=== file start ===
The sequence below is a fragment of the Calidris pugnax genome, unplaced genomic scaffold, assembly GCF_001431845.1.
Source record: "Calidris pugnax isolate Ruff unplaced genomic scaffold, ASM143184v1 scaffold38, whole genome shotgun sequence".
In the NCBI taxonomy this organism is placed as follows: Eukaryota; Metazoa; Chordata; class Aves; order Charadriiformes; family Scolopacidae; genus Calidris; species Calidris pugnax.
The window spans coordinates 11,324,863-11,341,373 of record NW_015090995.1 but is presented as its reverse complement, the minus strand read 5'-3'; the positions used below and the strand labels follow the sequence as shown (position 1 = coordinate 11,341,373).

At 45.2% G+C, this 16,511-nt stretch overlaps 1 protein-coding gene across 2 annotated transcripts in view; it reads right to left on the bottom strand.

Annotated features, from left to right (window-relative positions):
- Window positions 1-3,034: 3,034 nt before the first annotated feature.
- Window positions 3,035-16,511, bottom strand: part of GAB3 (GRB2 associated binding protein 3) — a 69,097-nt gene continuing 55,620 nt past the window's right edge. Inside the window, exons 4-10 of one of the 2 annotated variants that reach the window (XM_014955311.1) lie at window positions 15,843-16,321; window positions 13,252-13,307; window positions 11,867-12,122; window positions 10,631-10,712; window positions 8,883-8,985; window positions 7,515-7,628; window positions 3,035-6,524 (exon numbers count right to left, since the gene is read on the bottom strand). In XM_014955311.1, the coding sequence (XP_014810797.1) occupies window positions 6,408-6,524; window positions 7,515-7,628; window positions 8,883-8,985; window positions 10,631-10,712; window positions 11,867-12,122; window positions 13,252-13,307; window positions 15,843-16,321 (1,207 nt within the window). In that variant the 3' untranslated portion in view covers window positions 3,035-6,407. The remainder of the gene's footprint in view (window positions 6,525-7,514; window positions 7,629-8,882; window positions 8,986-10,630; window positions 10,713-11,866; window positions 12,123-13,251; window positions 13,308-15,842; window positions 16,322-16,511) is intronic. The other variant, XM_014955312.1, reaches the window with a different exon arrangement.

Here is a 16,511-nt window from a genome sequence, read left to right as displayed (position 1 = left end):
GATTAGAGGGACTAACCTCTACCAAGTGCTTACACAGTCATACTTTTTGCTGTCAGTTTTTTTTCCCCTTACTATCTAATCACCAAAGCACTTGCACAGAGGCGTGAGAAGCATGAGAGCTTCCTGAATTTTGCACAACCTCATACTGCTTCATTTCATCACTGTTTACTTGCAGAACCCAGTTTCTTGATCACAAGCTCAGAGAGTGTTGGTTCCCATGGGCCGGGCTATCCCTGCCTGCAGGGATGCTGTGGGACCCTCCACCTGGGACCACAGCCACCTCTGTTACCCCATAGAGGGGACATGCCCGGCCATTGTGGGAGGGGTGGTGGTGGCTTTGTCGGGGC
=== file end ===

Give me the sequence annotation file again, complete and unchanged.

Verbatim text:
The sequence below is a fragment of the Calidris pugnax genome, unplaced genomic scaffold, assembly GCF_001431845.1.
Source record: "Calidris pugnax isolate Ruff unplaced genomic scaffold, ASM143184v1 scaffold38, whole genome shotgun sequence".
In the NCBI taxonomy this organism is placed as follows: Eukaryota; Metazoa; Chordata; class Aves; order Charadriiformes; family Scolopacidae; genus Calidris; species Calidris pugnax.
The window spans coordinates 11,324,863-11,341,373 of record NW_015090995.1 but is presented as its reverse complement, the minus strand read 5'-3'; the positions used below and the strand labels follow the sequence as shown (position 1 = coordinate 11,341,373).

At 45.2% G+C, this 16,511-nt stretch overlaps 1 protein-coding gene across 2 annotated transcripts in view; it reads right to left on the bottom strand.

Annotated features, from left to right (window-relative positions):
- Window positions 1-3,034: 3,034 nt before the first annotated feature.
- Window positions 3,035-16,511, bottom strand: part of GAB3 (GRB2 associated binding protein 3) — a 69,097-nt gene continuing 55,620 nt past the window's right edge. Inside the window, exons 4-10 of one of the 2 annotated variants that reach the window (XM_014955311.1) lie at window positions 15,843-16,321; window positions 13,252-13,307; window positions 11,867-12,122; window positions 10,631-10,712; window positions 8,883-8,985; window positions 7,515-7,628; window positions 3,035-6,524 (exon numbers count right to left, since the gene is read on the bottom strand). In XM_014955311.1, the coding sequence (XP_014810797.1) occupies window positions 6,408-6,524; window positions 7,515-7,628; window positions 8,883-8,985; window positions 10,631-10,712; window positions 11,867-12,122; window positions 13,252-13,307; window positions 15,843-16,321 (1,207 nt within the window). In that variant the 3' untranslated portion in view covers window positions 3,035-6,407. The remainder of the gene's footprint in view (window positions 6,525-7,514; window positions 7,629-8,882; window positions 8,986-10,630; window positions 10,713-11,866; window positions 12,123-13,251; window positions 13,308-15,842; window positions 16,322-16,511) is intronic. The other variant, XM_014955312.1, reaches the window with a different exon arrangement.

Here is a 16,511-nt window from a genome sequence, read left to right as displayed (position 1 = left end):
GATTAGAGGGACTAACCTCTACCAAGTGCTTACACAGTCATACTTTTTGCTGTCAGTTTTTTTTCCCCTTACTATCTAATCACCAAAGCACTTGCACAGAGGCGTGAGAAGCATGAGAGCTTCCTGAATTTTGCACAACCTCATACTGCTTCATTTCATCACTGTTTACTTGCAGAACCCAGTTTCTTGATCACAAGCTCAGAGAGTGTTGGTTCCCATGGGCCGGGCTATCCCTGCCTGCAGGGATGCTGTGGGACCCTCCACCTGGGACCACAGCCACCTCTGTTACCCCATAGAGGGGACATGCCCGGCCATTGTGGGAGGGGTGGTGGTGGCTTTGTCGGGGC